Turkish community living in Germany react after the results of the referendum, April 15 - AFP
Democracy is coming to a “democratic” end in Turkey with what Erdogan claims to be a necesary overhaul of the Turkish constitution.
After jailing over 47,000 citizens and suspending more than 120,000 others from governmental jobs including police, judges, soldiers and schoolteachers, Erdogan nevertheless fell back on a democratic tool to further his needs: a referendum calling for constitutional changes. The changes would allow him ultimate power over all civilian sectors and could keep him in power until 2029 or beyond. Meet Turkey’s “New Sultan.”
As Sunday’s referendum results revealed, the proposed changes got strong backing in conservative rural areas, but were strongly opposed in major cities, especially in the Kurdish-dominated southeast.
The result was 51.4 percent in favor of the changes and 48.6 percent against. Much like the way Islamists in Egypt mobilized their voters, Erdogan won his “highly doubted fake” votes, effectively convincing supporters of is ideology into voting yes to the constitutional changes that would obliterate their country’s past democratic history.
Yes, democracy is history for Turkey now, and the countries Erdogan has long criticized look likely to overtake Turkey in the race to democracy and welfare of the people, while he will have to face deep divisions and the possibility of unrest.
Is Erdogan claiming a battle against the military, the Kurds or the secular elite?
With no parliament, no strong military institutions, and an amended constitution that creates a legitimate authotarian and dictator, the pillars of the Turkish state as envisioned by Ataturk will come tumbling down. Already there are rifts among the nation. The referendum Erdogan called for was criticized for boiling down 18 complex issues into a single “yes” or “no” ballot. After the scandal of unstamped ballots, Turkish opposition parties such as The People's Republican Party (CHP) are calling for the annulment of the referendum and said they would take their case to the European Court of Human Rights if necessary.
The constitutional referendum will abolish parliament and give most of its powers to the presidency. Ultimate power over judicial authorities, budget drafts, declaration of state emergency and issuing decrees to supervise ministries without the approval of parliament are only some of the authorities Erdogan is set to gain.
Erdogan would do well to tread cautiously: that absolute power corrupts absolutely.
Speaking of Europe and European values
Europe has created a monster as a result of their failed foreign policy. While placing too much focus on regime changes and imposition of European values (their version of freedoms and democracy) on the Middle East, they neglected to follow the storm brewing in Turkey.
Pushing forward for a role in the Middle East after the void left by the Obama administration, Erdogan sought a revival of the Ottoman Empire, to become the sultan of his region. What he doesn’t seem to grasp is that the era of empires, especially the Ottoman one, is over.
Erdogan has consistently worked to bring down his own army, pulling the plug on a number of military institutions like the military college. He even gave himself the right to assign the commander of chief and bring him into to the presidency cabinet. That’s worth a thought: Erdogan is terrified by any possible political role the Turkish army might play and thinks he has himself covered by NATO, but there is rising discontent with his policies and his steady steps toward authotarian rule in Europe. He does not seem to understand the exact role of NATO and its political nature. One of NATO’s political roles is “promotion of democratic values and encouraging consultation and cooperation on defence and security issues to build trust and, in the long run, prevent conflict.”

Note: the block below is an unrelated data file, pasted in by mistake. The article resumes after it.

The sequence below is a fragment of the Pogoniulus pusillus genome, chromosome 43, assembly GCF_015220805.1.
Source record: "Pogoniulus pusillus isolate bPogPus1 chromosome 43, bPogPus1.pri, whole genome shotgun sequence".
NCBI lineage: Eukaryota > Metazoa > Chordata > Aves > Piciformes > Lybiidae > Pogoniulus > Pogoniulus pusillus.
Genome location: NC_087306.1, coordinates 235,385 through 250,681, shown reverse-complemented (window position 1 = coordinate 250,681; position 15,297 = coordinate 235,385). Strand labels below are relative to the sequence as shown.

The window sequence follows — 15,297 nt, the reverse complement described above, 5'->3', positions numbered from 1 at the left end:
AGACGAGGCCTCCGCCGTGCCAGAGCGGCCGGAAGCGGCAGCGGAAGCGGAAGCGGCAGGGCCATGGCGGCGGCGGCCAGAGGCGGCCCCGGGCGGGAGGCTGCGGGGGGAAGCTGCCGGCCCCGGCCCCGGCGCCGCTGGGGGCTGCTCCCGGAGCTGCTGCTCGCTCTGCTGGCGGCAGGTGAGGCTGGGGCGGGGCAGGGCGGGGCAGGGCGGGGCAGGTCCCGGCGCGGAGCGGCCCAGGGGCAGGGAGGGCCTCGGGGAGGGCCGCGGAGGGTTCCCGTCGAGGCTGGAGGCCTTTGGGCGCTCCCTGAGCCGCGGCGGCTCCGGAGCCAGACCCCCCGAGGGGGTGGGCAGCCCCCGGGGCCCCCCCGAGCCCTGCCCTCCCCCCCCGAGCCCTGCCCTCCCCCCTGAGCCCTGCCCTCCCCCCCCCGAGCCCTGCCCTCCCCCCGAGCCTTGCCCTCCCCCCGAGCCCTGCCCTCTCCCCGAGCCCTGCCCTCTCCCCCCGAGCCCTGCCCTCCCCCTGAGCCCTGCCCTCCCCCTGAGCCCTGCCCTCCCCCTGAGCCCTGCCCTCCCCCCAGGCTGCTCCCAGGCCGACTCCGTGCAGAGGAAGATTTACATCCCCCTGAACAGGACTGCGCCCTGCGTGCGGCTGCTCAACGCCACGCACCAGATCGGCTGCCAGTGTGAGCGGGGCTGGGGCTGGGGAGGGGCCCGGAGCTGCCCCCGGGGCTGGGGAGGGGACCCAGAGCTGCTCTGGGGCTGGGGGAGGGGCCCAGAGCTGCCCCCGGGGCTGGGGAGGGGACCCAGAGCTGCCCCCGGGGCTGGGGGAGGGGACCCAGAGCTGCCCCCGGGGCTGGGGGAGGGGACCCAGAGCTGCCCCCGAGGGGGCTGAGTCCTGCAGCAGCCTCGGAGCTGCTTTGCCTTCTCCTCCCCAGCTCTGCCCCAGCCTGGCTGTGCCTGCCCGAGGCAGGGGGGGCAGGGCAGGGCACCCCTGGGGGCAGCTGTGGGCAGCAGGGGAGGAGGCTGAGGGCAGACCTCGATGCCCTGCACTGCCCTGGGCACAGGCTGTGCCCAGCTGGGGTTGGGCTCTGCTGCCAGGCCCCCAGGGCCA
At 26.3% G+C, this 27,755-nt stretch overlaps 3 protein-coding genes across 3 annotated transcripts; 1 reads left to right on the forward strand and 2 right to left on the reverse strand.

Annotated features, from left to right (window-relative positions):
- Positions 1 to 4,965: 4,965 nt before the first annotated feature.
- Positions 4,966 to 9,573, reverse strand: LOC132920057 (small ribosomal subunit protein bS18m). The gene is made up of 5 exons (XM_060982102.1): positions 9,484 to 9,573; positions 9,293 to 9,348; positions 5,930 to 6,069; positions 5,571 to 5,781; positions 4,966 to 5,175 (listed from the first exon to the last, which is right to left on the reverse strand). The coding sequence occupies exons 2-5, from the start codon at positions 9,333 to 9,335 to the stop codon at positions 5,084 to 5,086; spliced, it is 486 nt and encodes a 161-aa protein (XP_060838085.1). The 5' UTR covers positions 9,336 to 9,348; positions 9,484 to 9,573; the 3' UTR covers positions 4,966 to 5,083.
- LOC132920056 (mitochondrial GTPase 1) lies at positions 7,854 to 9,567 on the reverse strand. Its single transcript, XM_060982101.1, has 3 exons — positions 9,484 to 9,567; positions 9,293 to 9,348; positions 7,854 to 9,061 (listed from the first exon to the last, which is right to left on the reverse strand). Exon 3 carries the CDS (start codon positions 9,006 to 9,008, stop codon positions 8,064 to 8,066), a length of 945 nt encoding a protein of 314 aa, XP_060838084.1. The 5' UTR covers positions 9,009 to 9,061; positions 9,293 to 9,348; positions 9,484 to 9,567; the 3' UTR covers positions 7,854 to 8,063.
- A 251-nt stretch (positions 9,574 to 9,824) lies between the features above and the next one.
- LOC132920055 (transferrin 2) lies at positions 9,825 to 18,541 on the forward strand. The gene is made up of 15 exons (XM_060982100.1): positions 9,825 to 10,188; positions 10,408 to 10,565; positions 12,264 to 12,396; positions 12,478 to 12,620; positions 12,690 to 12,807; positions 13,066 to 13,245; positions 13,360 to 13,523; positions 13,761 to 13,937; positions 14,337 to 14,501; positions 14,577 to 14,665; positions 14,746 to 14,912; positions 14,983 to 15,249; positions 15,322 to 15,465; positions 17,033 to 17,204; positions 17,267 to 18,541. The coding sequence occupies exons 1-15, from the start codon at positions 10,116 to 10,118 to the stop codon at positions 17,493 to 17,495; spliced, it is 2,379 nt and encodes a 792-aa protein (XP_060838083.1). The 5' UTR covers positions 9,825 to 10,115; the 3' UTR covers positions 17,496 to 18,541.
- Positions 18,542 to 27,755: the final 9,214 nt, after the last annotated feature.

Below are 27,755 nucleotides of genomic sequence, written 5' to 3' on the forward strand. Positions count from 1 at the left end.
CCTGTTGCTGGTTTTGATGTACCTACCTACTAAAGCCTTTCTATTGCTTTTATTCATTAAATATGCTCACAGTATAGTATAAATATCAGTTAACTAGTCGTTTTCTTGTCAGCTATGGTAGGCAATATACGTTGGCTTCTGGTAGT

If Erdogan does not choose his next steps well the Turkish state could become a NATO target one day if he continues to subject Europe’s security and stability to danger and in the process lose the privilege Turkey always had as a mediator between the West and the East, and shredding European values.
Erdogan’s words might be the last nail in his coffin. “The crusader mentality of the West and its servants at home have attacked us. We have put up a fight against the powerful nations of the world. We did not succumb. As a nation we stood strong,” he announced, pushing Turkey further away from the EU.
The question is, why is the EU so silent about what’s taking place on its borders?
The European leaders’ statement over the constitutional changes of Turkey under Erdogan is very weak, German Chancellor Angela Merkel said, in a joint statement with the Foreign Minister, that the German government expects the Turkish government to seek a “respectful” dialogue with political and social forces in Turkey. After jailing masses and prosecuting the opposition, would Erdogan listen to the voices of division in his own society?
This week’s constitutional amendments also contain within their modified articles, the revival of death penalties in Turkey. The president of the European Parliament has already stated that a death penalty legislation would be a “red line” for the European Union, even as an Austrianmember of the Council of Europe’s observer mission cast doubts on the validity of up to 2.5 million ballots in the vote. How many “red lines” does the EU need Erdogan to cross before they make more powerful statements like those we hear about the Middle East?
While the international community closely observes the blatant fraud of the referendum, Erdogan calls countries and institutions of the world to respect it, and calls for “allies” to show “awareness” of Turkey's "sensitivities" in the "fight against terror."
As Danish Prime Minister Lars Lok ke Rasmussen commented on Twitter, it is,“Strange to see democracy restrict democracy.”